Learn more about the meaning of the Biblical word "sanctification" in our Word of the Week. As we prepare to celebrate the Reformation this week, this word is certainly appropriate since the church of Luther's time taught that people had to earn their way into heaven by their good works. As we consider the Biblical word sanctification (and sanctify) we see that everything having to do with our salvation and even our lives of holiness are entirely the work of God, not our word. We will look at the two ways in which the word sanctification is used, both in the broad and narrow sense, what that means and how they differ. We hope you will join us!
Join Pastors Joe Naumann and Nathanael Mayhew as they dig into the Old Testament book of Esther. This is an interesting book that takes place late in the history of the Old Testament a little over 400 years before the time of Christ. It is set in the capital city of Persia following the Babylonian Captivity. It tells the story of God's work behind the scenes and through the lives of Esther and Mordecai, to preserve His Old Testament people from destruction. In this book we see that God puts people in particular places at important times so that He might use them in carrying out His plan of salvation. While God is never mentioned by name in the book, His fingerprints can be clearly seen in every event described in the book. God is in control! Join us to learn more about the important book of Esther and to grow in your understanding of God's plan of salvation.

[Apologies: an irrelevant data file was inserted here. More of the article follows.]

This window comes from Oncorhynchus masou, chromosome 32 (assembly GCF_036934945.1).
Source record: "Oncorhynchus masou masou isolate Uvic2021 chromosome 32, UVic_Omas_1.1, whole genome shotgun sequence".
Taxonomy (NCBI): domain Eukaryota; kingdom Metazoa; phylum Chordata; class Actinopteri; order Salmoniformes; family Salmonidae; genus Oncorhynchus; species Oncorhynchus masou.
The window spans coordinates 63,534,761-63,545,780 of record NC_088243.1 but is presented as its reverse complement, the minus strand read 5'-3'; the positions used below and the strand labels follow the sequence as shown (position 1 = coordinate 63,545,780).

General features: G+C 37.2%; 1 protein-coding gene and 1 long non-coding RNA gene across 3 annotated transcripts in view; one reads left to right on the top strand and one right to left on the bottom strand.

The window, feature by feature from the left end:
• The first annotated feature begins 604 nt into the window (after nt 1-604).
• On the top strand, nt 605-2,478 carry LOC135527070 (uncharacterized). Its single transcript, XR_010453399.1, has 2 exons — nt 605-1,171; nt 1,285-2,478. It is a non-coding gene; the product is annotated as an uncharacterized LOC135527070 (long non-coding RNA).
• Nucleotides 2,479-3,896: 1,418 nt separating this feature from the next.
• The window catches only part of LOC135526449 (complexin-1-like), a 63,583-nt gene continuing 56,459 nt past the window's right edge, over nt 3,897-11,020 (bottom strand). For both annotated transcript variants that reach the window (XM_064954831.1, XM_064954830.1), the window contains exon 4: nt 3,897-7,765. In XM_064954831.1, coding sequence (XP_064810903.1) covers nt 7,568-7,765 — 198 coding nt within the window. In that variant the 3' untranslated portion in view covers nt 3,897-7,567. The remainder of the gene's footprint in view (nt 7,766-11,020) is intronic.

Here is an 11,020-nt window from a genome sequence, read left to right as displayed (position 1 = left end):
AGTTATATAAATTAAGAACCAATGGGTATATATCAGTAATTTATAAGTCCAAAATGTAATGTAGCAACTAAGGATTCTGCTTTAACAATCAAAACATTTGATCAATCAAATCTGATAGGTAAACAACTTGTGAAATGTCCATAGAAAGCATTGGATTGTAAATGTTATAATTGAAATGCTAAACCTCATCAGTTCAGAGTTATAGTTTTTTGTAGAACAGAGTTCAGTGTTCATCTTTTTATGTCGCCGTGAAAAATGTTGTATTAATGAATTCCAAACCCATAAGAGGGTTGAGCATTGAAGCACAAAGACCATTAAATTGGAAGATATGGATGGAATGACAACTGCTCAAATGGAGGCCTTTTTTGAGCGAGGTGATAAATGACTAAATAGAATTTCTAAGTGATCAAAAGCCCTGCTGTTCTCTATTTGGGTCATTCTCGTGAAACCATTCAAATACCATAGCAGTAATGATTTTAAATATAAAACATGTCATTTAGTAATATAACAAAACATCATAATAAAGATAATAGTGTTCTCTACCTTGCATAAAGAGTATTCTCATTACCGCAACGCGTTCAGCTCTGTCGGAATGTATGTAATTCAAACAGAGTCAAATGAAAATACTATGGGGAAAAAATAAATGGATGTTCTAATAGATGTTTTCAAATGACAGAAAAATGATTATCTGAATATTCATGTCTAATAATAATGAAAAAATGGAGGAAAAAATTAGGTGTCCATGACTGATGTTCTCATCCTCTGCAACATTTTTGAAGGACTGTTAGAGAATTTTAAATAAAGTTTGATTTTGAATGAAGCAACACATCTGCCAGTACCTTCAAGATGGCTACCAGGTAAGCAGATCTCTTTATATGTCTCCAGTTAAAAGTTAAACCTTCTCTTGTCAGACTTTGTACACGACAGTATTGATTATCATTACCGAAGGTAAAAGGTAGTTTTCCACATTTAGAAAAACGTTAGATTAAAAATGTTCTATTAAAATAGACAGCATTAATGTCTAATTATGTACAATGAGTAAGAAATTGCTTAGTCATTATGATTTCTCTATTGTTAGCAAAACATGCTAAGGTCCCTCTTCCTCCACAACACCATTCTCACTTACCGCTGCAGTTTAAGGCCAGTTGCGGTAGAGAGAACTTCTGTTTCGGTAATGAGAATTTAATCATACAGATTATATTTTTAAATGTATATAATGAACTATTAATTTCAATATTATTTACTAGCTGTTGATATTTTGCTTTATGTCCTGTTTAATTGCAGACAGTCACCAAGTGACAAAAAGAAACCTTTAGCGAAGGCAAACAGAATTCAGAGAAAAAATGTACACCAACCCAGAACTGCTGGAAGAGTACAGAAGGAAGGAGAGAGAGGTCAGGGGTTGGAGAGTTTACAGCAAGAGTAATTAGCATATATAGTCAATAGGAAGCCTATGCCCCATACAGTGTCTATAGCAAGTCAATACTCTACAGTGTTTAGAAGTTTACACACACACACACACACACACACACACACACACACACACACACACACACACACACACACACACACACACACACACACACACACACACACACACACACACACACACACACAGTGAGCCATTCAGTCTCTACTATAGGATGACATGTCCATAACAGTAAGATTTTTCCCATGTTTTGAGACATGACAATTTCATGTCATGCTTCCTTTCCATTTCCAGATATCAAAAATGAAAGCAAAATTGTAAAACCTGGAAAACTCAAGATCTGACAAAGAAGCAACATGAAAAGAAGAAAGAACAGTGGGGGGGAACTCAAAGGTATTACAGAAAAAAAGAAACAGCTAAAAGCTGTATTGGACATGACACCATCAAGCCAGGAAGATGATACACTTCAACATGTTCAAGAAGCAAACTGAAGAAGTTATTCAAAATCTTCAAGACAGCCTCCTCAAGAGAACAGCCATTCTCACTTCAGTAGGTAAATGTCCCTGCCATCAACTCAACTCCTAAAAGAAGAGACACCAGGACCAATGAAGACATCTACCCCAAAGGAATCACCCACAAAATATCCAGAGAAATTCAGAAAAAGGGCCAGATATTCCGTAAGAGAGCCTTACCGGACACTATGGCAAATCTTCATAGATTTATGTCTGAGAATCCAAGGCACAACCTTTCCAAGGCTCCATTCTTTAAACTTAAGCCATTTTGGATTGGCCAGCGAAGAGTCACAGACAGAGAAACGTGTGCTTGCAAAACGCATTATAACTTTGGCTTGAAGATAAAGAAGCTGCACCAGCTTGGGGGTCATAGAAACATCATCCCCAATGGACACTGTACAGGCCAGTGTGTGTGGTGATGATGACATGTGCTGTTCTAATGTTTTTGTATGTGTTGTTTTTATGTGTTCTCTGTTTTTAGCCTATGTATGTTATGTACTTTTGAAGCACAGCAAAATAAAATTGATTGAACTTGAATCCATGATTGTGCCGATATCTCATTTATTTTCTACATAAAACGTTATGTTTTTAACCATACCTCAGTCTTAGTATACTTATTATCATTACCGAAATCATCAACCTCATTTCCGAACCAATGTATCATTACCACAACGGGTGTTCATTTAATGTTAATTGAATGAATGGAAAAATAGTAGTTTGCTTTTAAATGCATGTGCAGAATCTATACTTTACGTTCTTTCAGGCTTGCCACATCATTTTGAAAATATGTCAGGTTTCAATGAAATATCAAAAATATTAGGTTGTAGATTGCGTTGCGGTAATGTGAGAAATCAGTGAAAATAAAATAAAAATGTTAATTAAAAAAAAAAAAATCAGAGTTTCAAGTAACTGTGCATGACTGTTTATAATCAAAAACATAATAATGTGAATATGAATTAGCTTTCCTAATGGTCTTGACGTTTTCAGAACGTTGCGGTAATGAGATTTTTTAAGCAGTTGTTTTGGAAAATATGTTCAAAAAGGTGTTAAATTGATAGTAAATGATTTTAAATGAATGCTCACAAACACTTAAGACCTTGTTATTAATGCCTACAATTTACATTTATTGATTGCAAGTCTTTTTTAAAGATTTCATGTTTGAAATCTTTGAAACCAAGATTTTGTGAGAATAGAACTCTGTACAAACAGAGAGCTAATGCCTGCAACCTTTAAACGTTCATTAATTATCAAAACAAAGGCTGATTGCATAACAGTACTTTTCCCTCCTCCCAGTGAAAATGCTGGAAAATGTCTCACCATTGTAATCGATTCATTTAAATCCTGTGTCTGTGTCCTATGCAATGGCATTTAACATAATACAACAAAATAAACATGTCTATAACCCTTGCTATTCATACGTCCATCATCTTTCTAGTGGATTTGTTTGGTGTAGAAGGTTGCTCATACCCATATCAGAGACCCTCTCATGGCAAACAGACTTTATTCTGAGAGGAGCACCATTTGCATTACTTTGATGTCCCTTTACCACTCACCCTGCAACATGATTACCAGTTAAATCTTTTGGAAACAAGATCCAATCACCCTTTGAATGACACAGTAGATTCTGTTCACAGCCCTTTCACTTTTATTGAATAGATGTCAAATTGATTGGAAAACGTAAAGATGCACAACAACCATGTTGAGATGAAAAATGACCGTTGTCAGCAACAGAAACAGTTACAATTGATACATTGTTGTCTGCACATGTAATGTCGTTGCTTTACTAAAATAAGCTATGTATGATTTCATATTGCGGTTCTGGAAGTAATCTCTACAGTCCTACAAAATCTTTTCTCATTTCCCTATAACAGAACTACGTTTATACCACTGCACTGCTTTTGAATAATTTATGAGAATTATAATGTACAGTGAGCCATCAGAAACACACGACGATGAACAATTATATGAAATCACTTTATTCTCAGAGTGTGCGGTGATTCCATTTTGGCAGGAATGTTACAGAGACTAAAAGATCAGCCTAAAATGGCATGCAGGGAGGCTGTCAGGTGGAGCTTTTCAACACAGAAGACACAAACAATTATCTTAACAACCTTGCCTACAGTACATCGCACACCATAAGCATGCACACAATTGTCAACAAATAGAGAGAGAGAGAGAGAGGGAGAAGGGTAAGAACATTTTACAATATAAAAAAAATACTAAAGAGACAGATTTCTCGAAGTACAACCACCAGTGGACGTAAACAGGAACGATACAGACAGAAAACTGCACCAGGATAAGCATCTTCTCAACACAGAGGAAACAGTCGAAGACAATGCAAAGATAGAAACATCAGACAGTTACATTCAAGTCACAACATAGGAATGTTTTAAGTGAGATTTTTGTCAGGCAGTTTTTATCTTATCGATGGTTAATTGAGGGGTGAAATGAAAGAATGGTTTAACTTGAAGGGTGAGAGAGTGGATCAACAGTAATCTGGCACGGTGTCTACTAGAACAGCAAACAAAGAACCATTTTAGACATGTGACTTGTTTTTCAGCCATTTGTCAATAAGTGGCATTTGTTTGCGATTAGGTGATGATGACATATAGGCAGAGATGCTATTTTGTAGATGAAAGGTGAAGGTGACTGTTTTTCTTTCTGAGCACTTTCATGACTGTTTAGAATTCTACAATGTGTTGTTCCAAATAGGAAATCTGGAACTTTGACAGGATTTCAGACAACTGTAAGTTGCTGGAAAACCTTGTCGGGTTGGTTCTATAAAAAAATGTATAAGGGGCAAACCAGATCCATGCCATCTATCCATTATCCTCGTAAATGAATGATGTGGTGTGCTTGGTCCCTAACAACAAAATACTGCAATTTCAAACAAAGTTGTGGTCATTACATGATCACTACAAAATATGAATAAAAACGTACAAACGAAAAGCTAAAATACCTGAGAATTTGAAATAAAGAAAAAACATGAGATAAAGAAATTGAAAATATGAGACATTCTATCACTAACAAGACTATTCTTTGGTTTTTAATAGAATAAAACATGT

In our Word of the Week we discuss the phrase "work righteousness" as we look ahead to Reformation. The phrase "work righteousness" descibes the idea that human beings can save themselves by works of rightesousness. But there is a problem. God's standard of righteousness (laid out in the 10 Commandments for starters) is impossible for us to achieve. All our righteousnesses are like filthy rags, Isaiah writes! When we try to save ourselves or earn God's favor by our works we separated ourselves from Christ and lost out on the grace He alone can give. Scripture clearly declares that we are not saved by our works of righteousness, but by God's grace in Christ: “But to him who does not work but believes on Him who justifies the ungodly, his faith is accounted for righteousness” (Romans 4). Thanks be to God!
Join Pastors Joe Naumann and Ben Libby in the second part of their study of the book of Philemon. Part two builds on the introduction to the book (Part 1) and gets into the book itself. They discuss the loving tone used by Paul in his writing to Philemon regarding his runaway slave. What is the application for us today? It shows us how we are to show love to our fellow believers. Join them for this review of a small but important book which deals with slavery and Christian love.
Nathanael Mayhew digs into a common name for Jesus in the New Testament and also one of the most important, since it was this name that guaranteed Jesus's death. It is the name "Son of God." This is used over 40 times for Jesus in the New Testament. It is the foundation and theme of the Gospel of Mark who begins by calling Jesus the Son of God. Jesus was decarled to be the Son of God by John the Baptizer, Nathanael, Martha, the Ethiopian eunuch, and the disciples as a whole. But what is more striking is that the Roman centurian at Jesus' crucifixion confesses: Truly this was the Son of God!" Even the demons recognized Jesus and called Him the Son of God. Was Jesus just a half god or demi god like Perceus or Hercules in Greek mythology? He was much more than that. Put under oath and asked if He was the Son of God, Jesus said: "It is as you say." For this He was condemned of blasphemy because He made Himself to be God! Jesus is True Man, but also True God, our Savior!